We consider a Bayesian persuasion or information design problem where the sender tries to persuade the receiver to take a particular action via a sequence of signals. This we model by considering multi-phase trials with different experiments conducted based on the outcomes of prior experiments. In contrast to most of the literature, we consider the problem with constraints on signals imposed on the sender. This we achieve by fixing some of the experiments in an exogenous manner; these are called determined experiments. This modeling helps us understand real-world situations where this occurs: e.g., multi-phase drug trials where the FDA determines some of the experiments, funding of a startup by a venture capital firm, start-up acquisition by big firms where late-stage assessments are determined by the potential acquirer, multi-round job interviews where the candidates signal initially by presenting their qualifications but the rest of the screening procedures are determined by the interviewer. The non-determined experiments (signals) in the multi-phase trial are to be chosen by the sender in order to persuade the receiver best. With a binary state of the world, we start by deriving the optimal signaling policy in the only non-trivial configuration of a two-phase trial with binary-outcome experiments. We then generalize to multi-phase trials with binary-outcome experiments where the determined experiments can be placed at any chosen node in the trial tree. Here we present a dynamic programming algorithm to derive the optimal signaling policy that uses the two-phase trial solution's structural insights. We also contrast the optimal signaling policy structure with classical Bayesian persuasion strategies to highlight the impact of the signaling constraints on the sender.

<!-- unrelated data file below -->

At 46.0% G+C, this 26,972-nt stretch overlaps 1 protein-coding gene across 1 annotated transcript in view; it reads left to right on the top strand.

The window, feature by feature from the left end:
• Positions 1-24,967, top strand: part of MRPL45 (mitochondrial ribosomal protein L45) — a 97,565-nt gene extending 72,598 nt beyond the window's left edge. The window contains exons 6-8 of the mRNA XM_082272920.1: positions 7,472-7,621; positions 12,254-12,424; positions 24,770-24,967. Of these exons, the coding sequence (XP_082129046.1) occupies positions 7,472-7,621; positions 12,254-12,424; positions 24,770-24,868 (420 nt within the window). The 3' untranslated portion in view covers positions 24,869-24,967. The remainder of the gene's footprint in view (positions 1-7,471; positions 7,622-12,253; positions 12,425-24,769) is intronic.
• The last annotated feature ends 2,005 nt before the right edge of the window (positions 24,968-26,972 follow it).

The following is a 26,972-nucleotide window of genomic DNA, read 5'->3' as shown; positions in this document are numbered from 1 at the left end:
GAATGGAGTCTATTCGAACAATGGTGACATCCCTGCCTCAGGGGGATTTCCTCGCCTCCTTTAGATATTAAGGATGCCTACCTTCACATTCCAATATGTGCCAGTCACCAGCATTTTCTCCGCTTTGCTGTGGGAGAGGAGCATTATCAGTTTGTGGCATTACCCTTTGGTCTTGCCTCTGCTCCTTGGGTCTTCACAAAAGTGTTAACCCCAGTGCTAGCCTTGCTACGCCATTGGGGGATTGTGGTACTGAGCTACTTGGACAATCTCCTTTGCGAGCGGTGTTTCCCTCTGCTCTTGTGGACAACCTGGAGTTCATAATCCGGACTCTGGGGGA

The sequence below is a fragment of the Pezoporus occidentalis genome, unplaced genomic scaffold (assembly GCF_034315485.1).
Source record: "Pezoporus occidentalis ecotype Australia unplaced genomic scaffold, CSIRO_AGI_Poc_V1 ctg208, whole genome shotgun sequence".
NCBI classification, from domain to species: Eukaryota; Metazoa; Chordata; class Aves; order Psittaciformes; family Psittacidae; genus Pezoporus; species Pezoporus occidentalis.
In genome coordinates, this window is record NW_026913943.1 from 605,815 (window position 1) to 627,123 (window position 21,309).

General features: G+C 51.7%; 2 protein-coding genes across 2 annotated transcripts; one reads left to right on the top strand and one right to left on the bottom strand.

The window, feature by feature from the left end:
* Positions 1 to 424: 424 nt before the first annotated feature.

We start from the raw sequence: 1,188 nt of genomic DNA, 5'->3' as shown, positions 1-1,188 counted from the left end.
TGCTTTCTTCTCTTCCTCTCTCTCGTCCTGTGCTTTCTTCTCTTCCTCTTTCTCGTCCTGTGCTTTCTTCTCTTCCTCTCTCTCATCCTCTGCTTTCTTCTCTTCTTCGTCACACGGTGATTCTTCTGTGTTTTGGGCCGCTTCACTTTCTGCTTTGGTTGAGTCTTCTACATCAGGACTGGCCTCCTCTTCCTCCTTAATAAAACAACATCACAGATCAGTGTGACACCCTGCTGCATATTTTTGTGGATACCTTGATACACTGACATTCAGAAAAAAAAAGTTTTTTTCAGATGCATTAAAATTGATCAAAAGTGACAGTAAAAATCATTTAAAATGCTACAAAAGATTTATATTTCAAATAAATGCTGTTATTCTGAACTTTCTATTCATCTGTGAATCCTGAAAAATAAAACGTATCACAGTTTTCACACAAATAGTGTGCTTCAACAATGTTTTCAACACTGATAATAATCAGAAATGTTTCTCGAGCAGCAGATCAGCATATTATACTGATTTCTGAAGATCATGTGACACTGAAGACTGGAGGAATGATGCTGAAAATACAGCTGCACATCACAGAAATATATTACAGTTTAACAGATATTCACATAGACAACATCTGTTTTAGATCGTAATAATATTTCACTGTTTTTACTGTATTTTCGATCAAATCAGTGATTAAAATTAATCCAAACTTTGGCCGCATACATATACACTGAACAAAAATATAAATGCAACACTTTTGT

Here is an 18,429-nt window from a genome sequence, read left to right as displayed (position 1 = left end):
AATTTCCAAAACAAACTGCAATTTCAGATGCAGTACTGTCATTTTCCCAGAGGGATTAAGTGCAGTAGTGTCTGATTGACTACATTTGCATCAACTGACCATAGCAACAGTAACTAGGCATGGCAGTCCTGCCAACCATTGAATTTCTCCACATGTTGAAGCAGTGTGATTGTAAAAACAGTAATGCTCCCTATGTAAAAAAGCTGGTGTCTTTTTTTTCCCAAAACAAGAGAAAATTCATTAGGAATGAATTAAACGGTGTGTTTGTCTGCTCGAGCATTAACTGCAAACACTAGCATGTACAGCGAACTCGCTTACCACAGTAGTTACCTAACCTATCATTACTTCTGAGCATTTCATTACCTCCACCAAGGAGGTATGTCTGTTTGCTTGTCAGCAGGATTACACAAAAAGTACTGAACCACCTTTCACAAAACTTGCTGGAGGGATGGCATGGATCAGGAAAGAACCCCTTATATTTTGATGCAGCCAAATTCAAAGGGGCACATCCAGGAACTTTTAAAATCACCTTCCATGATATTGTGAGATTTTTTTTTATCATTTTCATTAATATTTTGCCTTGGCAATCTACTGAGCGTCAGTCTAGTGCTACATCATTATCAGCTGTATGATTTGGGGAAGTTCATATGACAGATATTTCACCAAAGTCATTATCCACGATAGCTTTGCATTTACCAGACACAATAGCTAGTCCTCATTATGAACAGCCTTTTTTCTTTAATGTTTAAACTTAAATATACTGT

- Pub Date:
- October 2021
- Economics - Theoretical Economics;
- Computer Science - Computer Science and Game Theory
- This is a camera-ready version of the 17th conference on web and internet economics (WINE 2021)